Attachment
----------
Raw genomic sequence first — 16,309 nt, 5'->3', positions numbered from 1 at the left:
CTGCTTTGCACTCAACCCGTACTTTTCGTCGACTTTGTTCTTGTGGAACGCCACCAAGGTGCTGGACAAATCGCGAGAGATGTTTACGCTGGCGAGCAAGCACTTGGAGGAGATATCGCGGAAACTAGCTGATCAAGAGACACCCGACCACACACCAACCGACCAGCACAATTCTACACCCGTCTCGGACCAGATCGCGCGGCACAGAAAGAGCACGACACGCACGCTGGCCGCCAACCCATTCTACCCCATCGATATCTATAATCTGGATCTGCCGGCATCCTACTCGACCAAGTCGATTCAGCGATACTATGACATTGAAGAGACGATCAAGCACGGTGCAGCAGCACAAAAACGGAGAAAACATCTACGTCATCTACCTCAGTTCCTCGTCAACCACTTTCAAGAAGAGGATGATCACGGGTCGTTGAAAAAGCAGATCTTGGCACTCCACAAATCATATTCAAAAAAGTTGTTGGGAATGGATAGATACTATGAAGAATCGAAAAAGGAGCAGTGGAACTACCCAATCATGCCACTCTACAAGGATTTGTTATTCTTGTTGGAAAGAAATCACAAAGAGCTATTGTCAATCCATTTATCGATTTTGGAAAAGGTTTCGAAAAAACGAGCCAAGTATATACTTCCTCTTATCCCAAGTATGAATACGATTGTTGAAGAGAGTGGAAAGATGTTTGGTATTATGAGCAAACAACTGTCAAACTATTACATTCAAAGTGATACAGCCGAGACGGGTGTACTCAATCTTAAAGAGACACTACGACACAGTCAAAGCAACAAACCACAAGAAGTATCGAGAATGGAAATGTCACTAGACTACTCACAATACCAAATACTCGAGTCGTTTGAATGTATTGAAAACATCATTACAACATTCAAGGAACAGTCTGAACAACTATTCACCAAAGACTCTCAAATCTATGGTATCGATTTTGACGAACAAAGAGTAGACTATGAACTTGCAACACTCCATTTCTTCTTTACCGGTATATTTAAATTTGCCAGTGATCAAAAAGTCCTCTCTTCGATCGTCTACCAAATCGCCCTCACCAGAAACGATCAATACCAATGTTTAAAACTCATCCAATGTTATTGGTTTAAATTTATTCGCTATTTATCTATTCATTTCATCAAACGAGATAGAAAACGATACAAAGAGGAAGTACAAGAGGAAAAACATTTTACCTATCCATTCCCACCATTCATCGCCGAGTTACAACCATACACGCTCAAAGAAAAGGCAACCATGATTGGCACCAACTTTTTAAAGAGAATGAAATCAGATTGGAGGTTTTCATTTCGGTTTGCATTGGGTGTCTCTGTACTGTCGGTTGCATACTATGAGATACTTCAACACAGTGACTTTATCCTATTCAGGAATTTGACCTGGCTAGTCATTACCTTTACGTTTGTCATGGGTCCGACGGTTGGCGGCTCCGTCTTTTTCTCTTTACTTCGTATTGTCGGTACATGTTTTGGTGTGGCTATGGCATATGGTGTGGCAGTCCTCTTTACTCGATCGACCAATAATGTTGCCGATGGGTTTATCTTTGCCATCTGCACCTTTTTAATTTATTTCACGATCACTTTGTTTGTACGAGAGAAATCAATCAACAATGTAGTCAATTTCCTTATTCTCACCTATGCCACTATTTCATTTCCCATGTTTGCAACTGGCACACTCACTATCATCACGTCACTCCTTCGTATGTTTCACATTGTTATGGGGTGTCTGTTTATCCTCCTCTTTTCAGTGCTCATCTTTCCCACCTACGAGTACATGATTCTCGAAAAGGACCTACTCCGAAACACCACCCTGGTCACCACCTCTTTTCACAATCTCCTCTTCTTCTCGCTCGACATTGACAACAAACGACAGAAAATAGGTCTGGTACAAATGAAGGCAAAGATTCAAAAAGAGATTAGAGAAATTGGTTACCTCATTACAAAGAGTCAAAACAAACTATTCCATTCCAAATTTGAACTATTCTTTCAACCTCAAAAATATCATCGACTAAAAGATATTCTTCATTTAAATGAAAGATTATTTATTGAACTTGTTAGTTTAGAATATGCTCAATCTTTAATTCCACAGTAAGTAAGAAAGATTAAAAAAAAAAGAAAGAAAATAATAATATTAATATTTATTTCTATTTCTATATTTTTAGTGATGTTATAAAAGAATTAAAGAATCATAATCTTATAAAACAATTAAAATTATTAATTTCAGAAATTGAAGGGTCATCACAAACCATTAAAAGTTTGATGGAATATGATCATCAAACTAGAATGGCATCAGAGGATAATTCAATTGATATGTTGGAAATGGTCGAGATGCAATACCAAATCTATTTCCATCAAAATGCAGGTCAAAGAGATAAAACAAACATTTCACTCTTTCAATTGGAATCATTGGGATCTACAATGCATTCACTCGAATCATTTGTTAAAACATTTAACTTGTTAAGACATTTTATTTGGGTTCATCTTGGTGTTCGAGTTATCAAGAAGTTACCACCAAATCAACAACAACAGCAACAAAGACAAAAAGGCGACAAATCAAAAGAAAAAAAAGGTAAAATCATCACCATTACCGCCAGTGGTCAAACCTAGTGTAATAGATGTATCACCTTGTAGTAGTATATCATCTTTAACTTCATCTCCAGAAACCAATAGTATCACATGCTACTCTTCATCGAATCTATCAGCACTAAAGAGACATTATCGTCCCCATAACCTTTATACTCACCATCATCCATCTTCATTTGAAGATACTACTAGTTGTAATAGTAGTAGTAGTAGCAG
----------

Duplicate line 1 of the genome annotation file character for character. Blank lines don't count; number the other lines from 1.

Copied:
Raw genomic sequence first — 16,309 nt, 5'->3', positions numbered from 1 at the left: